By Anna Hazard
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Seniors tend to be more vulnerable to dangerous bouts of food poisoning due to more weakened immune systems and chronic illnesses such as diabetes, cardiovascular conditions, and gastrointestinal disorders that become more common with age. Medications taken for such conditions also pose a greater risk of possible side effects. Further complications can arise from older adults producing less stomach acid with which to combat ingested bacteria or having weakened kidneys being unable to properly filter it from the blood. Seniors are also more likely to have degenerating eyesight and sense of smell that keeps them from noticing signs of spoilage.
Particular care with food handling should be taken during summer time as the added ambient heat can spoil food faster than normal by leading to the accelerated reproduction of bacteria that causes food borne illnesses. The most common causes of food borne illnesses in the USA are the bacteria E.coli, Salmonella, Listeria, Campylobacter, Clostridium perfringens and the Norovirus (Norwalk Virus). Food poisoning is often the result of poor hygiene with food handlers, undercooked & underwashed foods, as well as the improper storage of leftovers. Besides monitoring proper food temperatures, it's imperative that anyone who comes in contact with the food or any utensils/implements in its preparation should wash their hands with soap & water for at least 20 seconds before & after handling food.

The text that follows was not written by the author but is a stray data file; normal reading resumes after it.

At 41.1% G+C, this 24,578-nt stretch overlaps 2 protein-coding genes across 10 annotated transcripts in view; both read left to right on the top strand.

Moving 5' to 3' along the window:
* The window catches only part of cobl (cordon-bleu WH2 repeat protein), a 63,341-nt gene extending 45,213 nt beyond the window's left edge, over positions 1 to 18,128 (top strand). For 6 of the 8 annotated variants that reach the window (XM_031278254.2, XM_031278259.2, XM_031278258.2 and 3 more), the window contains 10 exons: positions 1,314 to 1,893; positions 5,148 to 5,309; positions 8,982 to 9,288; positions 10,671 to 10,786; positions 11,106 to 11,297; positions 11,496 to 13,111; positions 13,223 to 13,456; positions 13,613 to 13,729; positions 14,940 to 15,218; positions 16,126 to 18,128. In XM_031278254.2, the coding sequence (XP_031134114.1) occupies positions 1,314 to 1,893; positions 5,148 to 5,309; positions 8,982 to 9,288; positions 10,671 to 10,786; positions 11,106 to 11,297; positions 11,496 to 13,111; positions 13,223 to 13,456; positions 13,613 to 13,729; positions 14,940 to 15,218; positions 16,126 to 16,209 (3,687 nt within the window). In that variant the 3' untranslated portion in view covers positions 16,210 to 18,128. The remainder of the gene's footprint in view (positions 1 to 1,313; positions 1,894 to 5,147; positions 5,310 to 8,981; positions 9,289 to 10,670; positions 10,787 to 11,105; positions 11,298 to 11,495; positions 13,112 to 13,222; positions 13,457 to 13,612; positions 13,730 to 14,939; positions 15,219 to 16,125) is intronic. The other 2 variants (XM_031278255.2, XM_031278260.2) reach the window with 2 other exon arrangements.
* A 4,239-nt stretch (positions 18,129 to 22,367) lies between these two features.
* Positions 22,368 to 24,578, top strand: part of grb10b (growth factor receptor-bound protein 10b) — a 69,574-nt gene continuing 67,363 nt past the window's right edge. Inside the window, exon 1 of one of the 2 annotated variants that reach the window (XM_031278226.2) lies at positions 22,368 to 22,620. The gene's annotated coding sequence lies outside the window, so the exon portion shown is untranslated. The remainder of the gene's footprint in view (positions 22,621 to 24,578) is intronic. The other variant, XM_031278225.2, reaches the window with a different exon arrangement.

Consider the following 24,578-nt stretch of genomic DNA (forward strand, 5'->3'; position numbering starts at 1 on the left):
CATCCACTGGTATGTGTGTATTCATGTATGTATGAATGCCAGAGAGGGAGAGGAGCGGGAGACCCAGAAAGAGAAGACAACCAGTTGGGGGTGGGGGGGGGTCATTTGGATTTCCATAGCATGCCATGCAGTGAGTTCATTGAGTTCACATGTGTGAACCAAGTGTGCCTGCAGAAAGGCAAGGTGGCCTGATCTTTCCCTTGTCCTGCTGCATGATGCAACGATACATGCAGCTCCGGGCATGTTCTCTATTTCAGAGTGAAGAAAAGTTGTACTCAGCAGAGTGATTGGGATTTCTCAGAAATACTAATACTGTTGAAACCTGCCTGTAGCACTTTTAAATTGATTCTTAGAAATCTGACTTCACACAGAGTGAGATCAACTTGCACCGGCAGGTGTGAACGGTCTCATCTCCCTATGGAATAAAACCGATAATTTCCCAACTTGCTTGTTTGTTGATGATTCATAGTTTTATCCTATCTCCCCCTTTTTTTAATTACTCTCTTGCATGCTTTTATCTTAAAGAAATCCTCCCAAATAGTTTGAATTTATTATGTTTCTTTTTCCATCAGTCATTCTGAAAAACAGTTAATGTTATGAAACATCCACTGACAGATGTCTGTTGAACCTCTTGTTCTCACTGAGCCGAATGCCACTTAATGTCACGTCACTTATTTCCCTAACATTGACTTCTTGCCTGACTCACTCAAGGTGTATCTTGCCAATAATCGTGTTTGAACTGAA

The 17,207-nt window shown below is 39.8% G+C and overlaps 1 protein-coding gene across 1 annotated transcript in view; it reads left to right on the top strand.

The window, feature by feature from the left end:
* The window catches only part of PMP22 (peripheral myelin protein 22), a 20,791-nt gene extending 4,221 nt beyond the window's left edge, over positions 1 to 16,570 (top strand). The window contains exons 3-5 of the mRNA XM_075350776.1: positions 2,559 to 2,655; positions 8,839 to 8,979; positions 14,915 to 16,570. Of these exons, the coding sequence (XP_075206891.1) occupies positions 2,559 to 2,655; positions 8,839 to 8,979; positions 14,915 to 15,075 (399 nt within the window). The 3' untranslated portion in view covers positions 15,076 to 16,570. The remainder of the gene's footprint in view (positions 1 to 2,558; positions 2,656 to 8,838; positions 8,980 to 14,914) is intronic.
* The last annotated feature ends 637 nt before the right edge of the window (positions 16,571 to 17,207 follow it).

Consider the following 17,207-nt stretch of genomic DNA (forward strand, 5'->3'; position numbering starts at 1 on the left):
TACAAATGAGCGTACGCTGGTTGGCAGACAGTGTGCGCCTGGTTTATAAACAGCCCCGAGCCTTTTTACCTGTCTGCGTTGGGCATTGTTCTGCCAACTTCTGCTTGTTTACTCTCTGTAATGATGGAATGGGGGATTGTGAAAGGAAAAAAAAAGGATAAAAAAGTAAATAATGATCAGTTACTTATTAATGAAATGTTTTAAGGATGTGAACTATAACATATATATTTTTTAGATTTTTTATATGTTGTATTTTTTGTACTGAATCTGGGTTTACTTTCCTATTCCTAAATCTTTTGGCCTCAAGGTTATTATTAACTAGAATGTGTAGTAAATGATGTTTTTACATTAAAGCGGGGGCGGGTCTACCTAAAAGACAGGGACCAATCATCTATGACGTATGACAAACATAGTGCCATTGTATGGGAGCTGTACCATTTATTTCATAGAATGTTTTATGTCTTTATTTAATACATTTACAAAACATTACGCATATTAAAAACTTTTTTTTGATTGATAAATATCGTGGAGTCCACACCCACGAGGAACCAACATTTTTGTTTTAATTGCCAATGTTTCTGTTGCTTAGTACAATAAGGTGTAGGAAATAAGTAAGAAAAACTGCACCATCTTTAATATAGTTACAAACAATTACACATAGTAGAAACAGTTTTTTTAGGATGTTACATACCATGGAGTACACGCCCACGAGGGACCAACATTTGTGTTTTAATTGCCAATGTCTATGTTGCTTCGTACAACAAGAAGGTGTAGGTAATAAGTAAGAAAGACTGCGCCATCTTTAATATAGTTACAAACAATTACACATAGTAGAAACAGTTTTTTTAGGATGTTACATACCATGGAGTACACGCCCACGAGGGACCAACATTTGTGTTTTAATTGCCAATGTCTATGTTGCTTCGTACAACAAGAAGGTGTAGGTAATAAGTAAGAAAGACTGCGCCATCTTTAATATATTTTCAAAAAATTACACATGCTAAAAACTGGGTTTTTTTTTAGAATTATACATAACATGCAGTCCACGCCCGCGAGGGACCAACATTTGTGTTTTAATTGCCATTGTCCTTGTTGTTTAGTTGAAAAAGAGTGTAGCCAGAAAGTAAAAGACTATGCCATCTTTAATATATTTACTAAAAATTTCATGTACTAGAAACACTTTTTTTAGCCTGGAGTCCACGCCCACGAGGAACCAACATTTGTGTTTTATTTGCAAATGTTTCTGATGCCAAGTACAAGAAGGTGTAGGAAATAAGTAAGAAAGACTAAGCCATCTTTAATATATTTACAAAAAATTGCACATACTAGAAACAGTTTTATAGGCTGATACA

The temperature danger zone where bacteria undergoes its most rapid growth is between 40 ° F (4°C) and 140 °F (60°C). In this range of temperatures the level of bacteria can double in as little as 20 minutes. Note that while temperatures below 40 °F will slow the reproduction of bacteria, foods will need to be frozen at or below 0 °F for long term storage to completely stop bacterial production. To combat this, make certain that cold food remains cold (at or below the 40°F mark in the fridge) and that heated foods be kept at 140 -145° before serving. All foods should be refrigerated within 2 hours of being exposed to room temperature. When the daily temperature is above 90°F food should be refrigerated within 1 hour instead.
Salads, Fruits, & Veggies
Chilled salads are popular during the hot summer days, but keep in mind that leafy greens (a salad staple and otherwise a healthy choice with their isoflavones and anti-oxidents) can easily be contaminated through exposure to manure & feces in fertilizer and with improper handling. As they are usually served raw and thus will undergo no cooking to kill off any potential bacteria, make certain that they are washed well (torn or chopped into manageable sizes & swished either manually or with a salad spinner). Even salad items advertised as "pre-washed" would benefit from this, as some studies have shown that pre-washed fruits & vegetables can still contain up to 90% of their original bacteria.
Other raw salad staples such as melons, citrus fruits, & tomatoes should also be washed well with their rinds or thick skins discarded as the bacteria Listeria can often be found on the outer skins, even if the inside of the fruit remains uncontaminated. Discard fruit that has its skin punctured (breaking the bacteria barrier), bruised, or has begun to spoil or grow moldy.
While raw sprouts are a common salad topper, they are grown in warm & humid conditions that are ideal for bacteria growth. With their small size to large surface ratio making a thorough cleaning rather complicated & time consuming, it's recommended that sprouts be cooked before serving to be on the safe side. This is especially true when it comes to senior diners or others who may have health conditions that make them more vulnerable to infection.